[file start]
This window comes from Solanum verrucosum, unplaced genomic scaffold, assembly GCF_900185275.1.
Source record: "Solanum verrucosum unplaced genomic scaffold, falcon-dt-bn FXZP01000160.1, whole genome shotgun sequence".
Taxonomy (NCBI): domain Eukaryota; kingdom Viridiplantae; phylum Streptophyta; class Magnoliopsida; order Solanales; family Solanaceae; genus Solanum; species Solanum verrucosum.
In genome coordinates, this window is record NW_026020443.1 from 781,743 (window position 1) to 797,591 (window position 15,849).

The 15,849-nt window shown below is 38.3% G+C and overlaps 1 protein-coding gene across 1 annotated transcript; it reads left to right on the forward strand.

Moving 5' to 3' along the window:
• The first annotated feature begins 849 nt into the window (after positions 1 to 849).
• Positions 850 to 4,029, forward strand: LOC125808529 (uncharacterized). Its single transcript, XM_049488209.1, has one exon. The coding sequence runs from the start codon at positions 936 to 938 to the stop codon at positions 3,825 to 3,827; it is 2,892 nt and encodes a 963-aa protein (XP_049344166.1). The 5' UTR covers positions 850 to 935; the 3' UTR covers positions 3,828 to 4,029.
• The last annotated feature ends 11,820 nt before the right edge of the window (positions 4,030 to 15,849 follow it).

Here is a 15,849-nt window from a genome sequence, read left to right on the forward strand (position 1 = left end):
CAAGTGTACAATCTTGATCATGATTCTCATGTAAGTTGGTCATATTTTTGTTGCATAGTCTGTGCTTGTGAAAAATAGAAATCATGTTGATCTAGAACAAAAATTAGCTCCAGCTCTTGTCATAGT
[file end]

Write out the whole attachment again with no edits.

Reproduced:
This window comes from Solanum verrucosum, unplaced genomic scaffold, assembly GCF_900185275.1.
Source record: "Solanum verrucosum unplaced genomic scaffold, falcon-dt-bn FXZP01000160.1, whole genome shotgun sequence".
Taxonomy (NCBI): domain Eukaryota; kingdom Viridiplantae; phylum Streptophyta; class Magnoliopsida; order Solanales; family Solanaceae; genus Solanum; species Solanum verrucosum.
In genome coordinates, this window is record NW_026020443.1 from 781,743 (window position 1) to 797,591 (window position 15,849).

The 15,849-nt window shown below is 38.3% G+C and overlaps 1 protein-coding gene across 1 annotated transcript; it reads left to right on the forward strand.

Moving 5' to 3' along the window:
• The first annotated feature begins 849 nt into the window (after positions 1 to 849).
• Positions 850 to 4,029, forward strand: LOC125808529 (uncharacterized). Its single transcript, XM_049488209.1, has one exon. The coding sequence runs from the start codon at positions 936 to 938 to the stop codon at positions 3,825 to 3,827; it is 2,892 nt and encodes a 963-aa protein (XP_049344166.1). The 5' UTR covers positions 850 to 935; the 3' UTR covers positions 3,828 to 4,029.
• The last annotated feature ends 11,820 nt before the right edge of the window (positions 4,030 to 15,849 follow it).

Here is a 15,849-nt window from a genome sequence, read left to right on the forward strand (position 1 = left end):
CAAGTGTACAATCTTGATCATGATTCTCATGTAAGTTGGTCATATTTTTGTTGCATAGTCTGTGCTTGTGAAAAATAGAAATCATGTTGATCTAGAACAAAAATTAGCTCCAGCTCTTGTCATAGT